4K TVs of all sizes and specs see price cuts several times throughout the year, but the time when we usually see the highest concentration of stellar deals is right now, as Black Friday hits and Cyber Monday is just around the bend. You’ve ended up in the right place if you’re looking for a TV deal, and yes, that includes people interested in a TV that has every bell or whistle, with the highest contrast ratio and the right features to eke all of the visual splendor from PCs and the latest gaming consoles or something that’s quite the opposite. We’ll be highlighting affordable TVs, too.
Our team at The Verge is hard at work on compiling the best Black Friday deals, running the gamut of retailers participating, as well as breaking it down on a category level. If you don’t know what you want but you’re itching to see the deals, head to our roundup of the best early Black Friday deals for a more general overview of the internet’s best offers. Otherwise, head to our big Black Friday landing page and choose your jumping-off point.
Samsung TV deals
The 65-inch Bravia XR X90J with full-array local dimming for better contrast costs $1,200 at Best Buy, down from $1,500. If all you need is a 50-inch TV, this same model is available in that size for $900 from Best Buy and Amazon.
A much smaller OLED from Sony is discounted at Best Buy. The 48-inch Bravia A9S is available for $1,200, down $300.
The most affordable OLED TV from LG is its A1, which is now available in its 48-inch size for just $900 (usually $1,200). This model has a 60Hz refresh rate, and it lacks HDMI 2.1 ports, unlike LG’s pricier 2021 OLED TVs, but it can still deliver stellar picture quality.
- If you don’t want to compromise on any features, LG’s C1 OLED might be the right fit for you. The 48-inch model is $1,100 at Best Buy and Amazon, down $200 from its usual price.
- For something that’s far less costly, LG’s 50-inch NanoCell 75 series model costs just $500 at Best Buy and Amazon. It’s a small $70 discount from what it previously sold for. Usually, jumping up to a massive 70-inch TV is an egregious jump in price, but this model is available in its 70-inch size for just $750 at Best Buy.
- LG also makes a NanoCell 90 series TV that has full-array dimming zones for improved fidelity in low-lit or high contrast scenes. You can get a 55-inch version for $900 at Best Buy, down from its original $1,100 price.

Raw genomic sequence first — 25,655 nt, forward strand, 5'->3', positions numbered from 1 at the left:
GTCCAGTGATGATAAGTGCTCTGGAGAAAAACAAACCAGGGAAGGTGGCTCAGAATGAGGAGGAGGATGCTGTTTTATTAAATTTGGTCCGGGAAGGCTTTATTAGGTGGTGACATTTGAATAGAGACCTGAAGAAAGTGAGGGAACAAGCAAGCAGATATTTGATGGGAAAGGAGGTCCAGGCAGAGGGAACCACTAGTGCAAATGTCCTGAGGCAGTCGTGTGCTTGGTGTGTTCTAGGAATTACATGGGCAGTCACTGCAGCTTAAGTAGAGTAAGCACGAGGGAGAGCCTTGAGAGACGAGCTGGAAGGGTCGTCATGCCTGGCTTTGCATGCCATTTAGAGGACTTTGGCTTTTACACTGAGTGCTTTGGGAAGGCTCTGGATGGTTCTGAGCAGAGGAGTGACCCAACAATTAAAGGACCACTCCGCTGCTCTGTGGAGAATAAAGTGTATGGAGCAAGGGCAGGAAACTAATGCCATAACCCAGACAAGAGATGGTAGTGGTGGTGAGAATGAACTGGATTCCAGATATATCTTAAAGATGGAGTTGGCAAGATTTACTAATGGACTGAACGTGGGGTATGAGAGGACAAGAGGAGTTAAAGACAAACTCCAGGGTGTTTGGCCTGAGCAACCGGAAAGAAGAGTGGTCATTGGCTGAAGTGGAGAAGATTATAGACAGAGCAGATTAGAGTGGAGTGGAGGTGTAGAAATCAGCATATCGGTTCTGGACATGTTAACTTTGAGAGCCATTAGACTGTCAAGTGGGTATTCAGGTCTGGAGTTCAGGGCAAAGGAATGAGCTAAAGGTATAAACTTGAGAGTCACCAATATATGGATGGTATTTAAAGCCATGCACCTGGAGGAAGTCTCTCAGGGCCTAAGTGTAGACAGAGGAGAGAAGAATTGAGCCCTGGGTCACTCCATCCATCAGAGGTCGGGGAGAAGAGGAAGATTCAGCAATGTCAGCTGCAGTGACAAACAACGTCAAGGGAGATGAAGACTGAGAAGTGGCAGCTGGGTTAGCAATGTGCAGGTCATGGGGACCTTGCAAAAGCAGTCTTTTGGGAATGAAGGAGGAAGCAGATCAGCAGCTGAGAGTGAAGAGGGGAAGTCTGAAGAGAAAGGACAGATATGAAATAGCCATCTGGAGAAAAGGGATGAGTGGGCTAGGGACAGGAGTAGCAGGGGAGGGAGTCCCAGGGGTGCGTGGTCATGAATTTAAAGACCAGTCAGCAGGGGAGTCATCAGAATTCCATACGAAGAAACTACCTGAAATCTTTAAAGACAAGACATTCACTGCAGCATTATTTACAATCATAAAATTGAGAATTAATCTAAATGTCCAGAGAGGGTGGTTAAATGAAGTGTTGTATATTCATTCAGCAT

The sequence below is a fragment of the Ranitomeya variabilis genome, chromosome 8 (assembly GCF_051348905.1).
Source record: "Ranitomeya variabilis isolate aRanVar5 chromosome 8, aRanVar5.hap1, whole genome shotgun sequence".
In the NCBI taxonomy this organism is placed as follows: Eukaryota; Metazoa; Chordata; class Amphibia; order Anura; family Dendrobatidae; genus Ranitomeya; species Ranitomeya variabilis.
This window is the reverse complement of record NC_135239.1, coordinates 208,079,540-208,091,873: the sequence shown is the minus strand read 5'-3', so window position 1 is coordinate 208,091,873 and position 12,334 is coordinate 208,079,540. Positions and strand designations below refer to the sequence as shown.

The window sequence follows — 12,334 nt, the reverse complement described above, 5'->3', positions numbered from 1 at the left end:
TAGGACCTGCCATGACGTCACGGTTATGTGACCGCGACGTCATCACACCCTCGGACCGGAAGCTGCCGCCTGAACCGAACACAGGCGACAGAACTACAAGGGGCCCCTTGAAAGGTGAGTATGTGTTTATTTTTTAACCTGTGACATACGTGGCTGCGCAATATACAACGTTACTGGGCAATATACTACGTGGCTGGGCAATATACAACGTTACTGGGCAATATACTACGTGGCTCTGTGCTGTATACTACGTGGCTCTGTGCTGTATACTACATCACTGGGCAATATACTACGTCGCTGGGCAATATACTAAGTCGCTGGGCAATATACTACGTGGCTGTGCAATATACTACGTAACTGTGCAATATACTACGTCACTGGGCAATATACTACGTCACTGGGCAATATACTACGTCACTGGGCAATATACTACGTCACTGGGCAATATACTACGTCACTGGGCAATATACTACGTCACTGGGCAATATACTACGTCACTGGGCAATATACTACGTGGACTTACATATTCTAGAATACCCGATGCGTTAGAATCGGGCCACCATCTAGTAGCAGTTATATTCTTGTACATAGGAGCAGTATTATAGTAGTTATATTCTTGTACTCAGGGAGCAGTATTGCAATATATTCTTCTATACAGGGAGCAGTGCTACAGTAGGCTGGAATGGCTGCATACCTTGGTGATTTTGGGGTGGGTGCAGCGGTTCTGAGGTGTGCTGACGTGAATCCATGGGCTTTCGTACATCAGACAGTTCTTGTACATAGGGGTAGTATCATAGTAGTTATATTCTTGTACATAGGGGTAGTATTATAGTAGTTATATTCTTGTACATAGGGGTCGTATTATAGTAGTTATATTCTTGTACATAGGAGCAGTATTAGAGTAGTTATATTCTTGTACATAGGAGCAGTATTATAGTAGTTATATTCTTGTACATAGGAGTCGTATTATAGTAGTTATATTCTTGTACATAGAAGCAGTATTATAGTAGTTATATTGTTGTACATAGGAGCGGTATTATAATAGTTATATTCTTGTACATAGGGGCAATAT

Insignia’s televisions cost significantly less than any of the brands above. While they likely can’t win in a head-to-head competition for panel and backlighting quality against many other LED TVs, at least they compete in terms of functionality. Each of them has Amazon’s Fire TV software built-in, so you don’t need to buy extra streaming hardware (most models come with some form of this feature, whether it’s Android TV, Google TV, Roku, etc.).
- Insignia’s 55-inch F30 LED TV costs just $300 at Best Buy and Amazon, well below its original $550 price.
- For a step up in visual quality (particularly its contrast) thanks to quantum dot technology, the Insignia F50 55-inch TV costs $400 at Best Buy and Amazon. This model usually costs $650 outside of a sale.
Insignia makes several sizes of each of its TVs, and you’re guaranteed to find a low price on all of them, so pick the one that works best for you.
Vizio’s mid-range M7 QLED 4K TV with a 50-inch screen starts at the low price of $500 (usually $700) at Best Buy. This model has a 60Hz refresh rate, but its full-array local dimming is an impressive feature at this price point. If you want a bigger version of the M7, the 70-inch model is just $750 (usually $1,100) at Best Buy.
The best TV that Vizio makes that isn’t an OLED is its P-series Quantum. You can get the 65-inch PQ9 for $1,000 ($300 off) at Best Buy.
Now, for Vizio’s debut OLED (a Best Buy-exclusive model), the discounts actually aren’t great so far. The 55-inch model is $1,000 ($300 off), while the 65-inch version is $1,500 ($300 off). These aren’t the best-ever prices; they’re off by a couple hundred dollars, actually. Feature-wise, they’re competitive with LG’s C1, though some people report that this model’s software is one of its weakest attributes. If you can look past some of those issues, though, it might be worth the investment.
TCL’s TVs are known best for their Roku integration, but the company more recently started to produce models that run on Android TV or Google TV. It’s a vastly different interface from Roku’s, and it’ll ship with a different kind of remote control, but many of the same features are there.
But that’s not all the decision comes down to. Sometimes, specs will be different, making one model better than the other. The way that TCL names its TVs indicates its quality, more or less. Its 6-series is among the best (and most costly) it offers, while anything lower than that will be a slight step down in features and specs.
Finally, TCL’s high-end 6-series TV is seeing some great discounts, too. The 55-inch model with Roku software, Mini LED backlighting, and a QLED panel costs $700 instead of $950 at Best Buy.
You can get the 65-inch model of the 6-series with Roku software for $898, down from $1,500 at Amazon. For an even bigger 75-inch version of the 6-series TV, but with Google TV software, Best Buy has you set for $1,300 ($1,000 off its original price).